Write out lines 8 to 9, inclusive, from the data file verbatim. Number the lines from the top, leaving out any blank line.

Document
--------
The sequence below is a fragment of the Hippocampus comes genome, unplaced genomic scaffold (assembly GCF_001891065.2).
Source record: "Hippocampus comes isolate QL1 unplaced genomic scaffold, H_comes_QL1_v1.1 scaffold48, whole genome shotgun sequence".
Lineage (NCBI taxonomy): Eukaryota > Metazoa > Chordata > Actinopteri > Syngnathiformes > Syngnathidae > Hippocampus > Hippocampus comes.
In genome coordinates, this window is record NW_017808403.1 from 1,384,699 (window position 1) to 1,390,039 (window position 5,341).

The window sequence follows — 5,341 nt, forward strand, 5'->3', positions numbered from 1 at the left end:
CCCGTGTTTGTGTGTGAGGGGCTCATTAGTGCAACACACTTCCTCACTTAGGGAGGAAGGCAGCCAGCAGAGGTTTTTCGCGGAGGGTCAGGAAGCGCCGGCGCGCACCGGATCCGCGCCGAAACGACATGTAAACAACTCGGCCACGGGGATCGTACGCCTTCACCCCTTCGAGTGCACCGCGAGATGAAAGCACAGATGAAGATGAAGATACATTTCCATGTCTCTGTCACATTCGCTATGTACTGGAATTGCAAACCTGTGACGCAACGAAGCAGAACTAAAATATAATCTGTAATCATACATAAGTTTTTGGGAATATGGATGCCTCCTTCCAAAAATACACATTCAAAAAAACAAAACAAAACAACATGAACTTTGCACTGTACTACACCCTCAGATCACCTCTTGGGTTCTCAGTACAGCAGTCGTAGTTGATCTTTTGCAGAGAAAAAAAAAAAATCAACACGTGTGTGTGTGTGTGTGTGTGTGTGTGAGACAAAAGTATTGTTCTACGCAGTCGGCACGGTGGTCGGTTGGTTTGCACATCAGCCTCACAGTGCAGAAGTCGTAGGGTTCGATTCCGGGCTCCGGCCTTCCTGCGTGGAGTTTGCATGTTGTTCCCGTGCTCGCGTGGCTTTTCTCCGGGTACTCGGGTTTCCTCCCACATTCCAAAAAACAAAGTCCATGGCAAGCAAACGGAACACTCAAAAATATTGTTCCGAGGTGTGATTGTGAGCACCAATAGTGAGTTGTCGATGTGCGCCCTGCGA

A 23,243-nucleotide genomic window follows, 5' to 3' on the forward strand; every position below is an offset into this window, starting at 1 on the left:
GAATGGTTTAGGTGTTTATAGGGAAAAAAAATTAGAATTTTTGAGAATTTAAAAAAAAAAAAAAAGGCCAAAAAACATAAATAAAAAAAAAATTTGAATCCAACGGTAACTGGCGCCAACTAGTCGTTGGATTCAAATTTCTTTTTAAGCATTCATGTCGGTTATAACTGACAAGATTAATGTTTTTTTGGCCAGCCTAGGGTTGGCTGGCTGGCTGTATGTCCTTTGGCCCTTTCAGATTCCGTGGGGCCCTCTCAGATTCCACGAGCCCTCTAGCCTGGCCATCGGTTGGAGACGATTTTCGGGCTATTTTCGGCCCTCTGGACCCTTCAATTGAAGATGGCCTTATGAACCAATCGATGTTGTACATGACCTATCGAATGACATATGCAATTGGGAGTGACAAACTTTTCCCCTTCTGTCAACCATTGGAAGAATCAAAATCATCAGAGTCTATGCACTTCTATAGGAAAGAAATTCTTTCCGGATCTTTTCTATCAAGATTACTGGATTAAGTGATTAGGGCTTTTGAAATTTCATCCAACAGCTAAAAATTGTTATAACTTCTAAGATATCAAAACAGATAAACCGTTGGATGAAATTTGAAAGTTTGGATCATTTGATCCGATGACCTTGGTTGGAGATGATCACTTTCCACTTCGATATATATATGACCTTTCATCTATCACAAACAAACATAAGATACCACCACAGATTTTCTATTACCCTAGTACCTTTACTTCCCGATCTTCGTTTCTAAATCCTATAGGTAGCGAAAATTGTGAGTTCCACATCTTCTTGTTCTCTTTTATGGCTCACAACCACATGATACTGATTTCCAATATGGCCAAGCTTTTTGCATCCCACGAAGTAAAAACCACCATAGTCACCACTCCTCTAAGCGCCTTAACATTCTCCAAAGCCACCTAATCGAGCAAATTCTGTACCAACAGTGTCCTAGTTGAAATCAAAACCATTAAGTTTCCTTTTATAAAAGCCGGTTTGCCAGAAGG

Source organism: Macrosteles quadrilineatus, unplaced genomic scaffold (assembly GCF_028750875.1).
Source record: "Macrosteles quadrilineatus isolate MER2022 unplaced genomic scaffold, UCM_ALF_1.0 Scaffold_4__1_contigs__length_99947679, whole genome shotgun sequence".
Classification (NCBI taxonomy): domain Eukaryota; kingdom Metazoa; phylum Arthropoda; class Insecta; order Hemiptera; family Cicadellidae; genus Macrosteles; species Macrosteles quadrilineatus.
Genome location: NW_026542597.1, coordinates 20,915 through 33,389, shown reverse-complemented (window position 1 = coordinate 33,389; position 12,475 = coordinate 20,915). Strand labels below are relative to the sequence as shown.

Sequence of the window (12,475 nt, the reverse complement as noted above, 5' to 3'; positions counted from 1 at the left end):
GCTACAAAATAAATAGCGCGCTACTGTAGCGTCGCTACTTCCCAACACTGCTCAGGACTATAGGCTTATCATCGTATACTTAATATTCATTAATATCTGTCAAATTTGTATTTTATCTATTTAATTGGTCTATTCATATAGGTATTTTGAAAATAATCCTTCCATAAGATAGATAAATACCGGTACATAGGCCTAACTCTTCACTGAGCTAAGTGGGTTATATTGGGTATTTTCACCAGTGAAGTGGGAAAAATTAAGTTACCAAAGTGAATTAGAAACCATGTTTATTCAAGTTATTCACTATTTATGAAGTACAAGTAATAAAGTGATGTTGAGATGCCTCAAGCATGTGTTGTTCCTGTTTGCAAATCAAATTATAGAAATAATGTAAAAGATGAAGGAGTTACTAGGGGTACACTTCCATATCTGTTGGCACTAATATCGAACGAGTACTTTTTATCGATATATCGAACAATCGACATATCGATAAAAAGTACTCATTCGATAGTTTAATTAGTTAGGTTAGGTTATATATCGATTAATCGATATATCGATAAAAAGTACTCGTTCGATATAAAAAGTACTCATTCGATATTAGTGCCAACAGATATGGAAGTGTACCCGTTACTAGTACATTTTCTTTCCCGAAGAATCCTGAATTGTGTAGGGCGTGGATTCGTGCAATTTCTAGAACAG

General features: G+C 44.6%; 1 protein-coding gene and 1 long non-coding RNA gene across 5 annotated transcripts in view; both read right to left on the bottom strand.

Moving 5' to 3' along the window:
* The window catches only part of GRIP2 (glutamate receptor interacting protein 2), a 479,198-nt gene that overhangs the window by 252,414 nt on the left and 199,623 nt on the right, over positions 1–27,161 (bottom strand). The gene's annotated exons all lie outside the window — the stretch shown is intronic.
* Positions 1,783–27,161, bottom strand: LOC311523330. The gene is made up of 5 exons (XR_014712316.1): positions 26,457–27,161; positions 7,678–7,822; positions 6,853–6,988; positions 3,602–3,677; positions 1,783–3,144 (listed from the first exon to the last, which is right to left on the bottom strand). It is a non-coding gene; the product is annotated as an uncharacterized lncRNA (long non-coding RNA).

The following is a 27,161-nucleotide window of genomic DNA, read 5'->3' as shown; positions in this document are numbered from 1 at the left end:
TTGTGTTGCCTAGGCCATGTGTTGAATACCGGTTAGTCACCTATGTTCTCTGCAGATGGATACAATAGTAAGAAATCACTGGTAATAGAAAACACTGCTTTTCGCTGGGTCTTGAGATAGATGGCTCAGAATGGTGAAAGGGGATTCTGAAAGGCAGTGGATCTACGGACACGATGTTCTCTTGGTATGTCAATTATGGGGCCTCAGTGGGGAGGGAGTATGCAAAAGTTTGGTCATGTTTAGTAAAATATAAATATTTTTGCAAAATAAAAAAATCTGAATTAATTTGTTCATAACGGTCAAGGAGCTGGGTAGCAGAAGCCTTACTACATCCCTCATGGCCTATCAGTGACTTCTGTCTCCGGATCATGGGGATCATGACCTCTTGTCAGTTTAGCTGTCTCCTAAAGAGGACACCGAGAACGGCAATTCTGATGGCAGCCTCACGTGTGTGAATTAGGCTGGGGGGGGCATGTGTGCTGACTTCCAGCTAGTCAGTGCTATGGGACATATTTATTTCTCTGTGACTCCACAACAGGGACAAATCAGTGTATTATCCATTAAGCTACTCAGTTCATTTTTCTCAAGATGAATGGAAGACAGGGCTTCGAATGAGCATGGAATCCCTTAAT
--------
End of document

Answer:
GAATGGTTTAGGTGTTTATAGGGAAAAAAAATTAGAATTTTTGAGAATTTAAAAAAAAAAAAAAAGGCCAAAAAACATAAATAAAAAAAAAATTTGAATCCAACGGTAACTGGCGCCAACTAGTCGTTGGATTCAAATTTCTTTTTAAGCATTCATGTCGGTTATAACTGACAAGATTAATGTTTTTTTGGCCAGCCTAGGGTTGGCTGGCTGGCTGTATGTCCTTTGGCCCTTTCAGATTCCGTGGGGCCCTCTCAGATTCCACGAGCCCTCTAGCCTGGCCATCGGTTGGAGACGATTTTCGGGCTATTTTCGGCCCTCTGGACCCTTCAATTGAAGATGGCCTTATGAACCAATCGATGTTGTACATGACCTATCGAATGACATATGCAATTGGGAGTGACAAACTTTTCCCCTTCTGTCAACCATTGGAAGAATCAAAATCATCAGAGTCTATGCACTTCTATAGGAAAGAAATTCTTTCCGGATCTTTTCTATCAAGATTACTGGATTAAGTGATTAGGGCTTTTGAAATTTCATCCAACAGCTAAAAATTGTTATAACTTCTAAGATATCAAAACAGATAAACCGTTGGATGAAATTTGAAAGTTTGGATCATTTGATCCGATGACCTTGGTTGGAGATGATCACTTTCCACTTCGATATATATATGACCTTTCATCTATCACAAACAAACATAAGATACCACCACAGATTTTCTATTACCCTAGTACCTTTACTTCCCGATCTTCGTTTCTAAATCCTATAGGTAGCGAAAATTGTGAGTTCCACATCTTCTTGTTCTCTTTTATGGCTCACAACCACATGATACTGATTTCCAATATGGCCAAGCTTTTTGCATCCCACGAAGTAAAAACCACCATAGTCACCACTCCTCTAAGCGCCTTAACATTCTCCAAAGCCACCTAATCGAGCAAATTCTGTACCAACAGTGTCCTAGTTGAAATCAAAACCATTAAGTTTCCTTTTATAAAAGCCGGTTTGCCAGAAGG

Source organism: Macrosteles quadrilineatus, unplaced genomic scaffold (assembly GCF_028750875.1).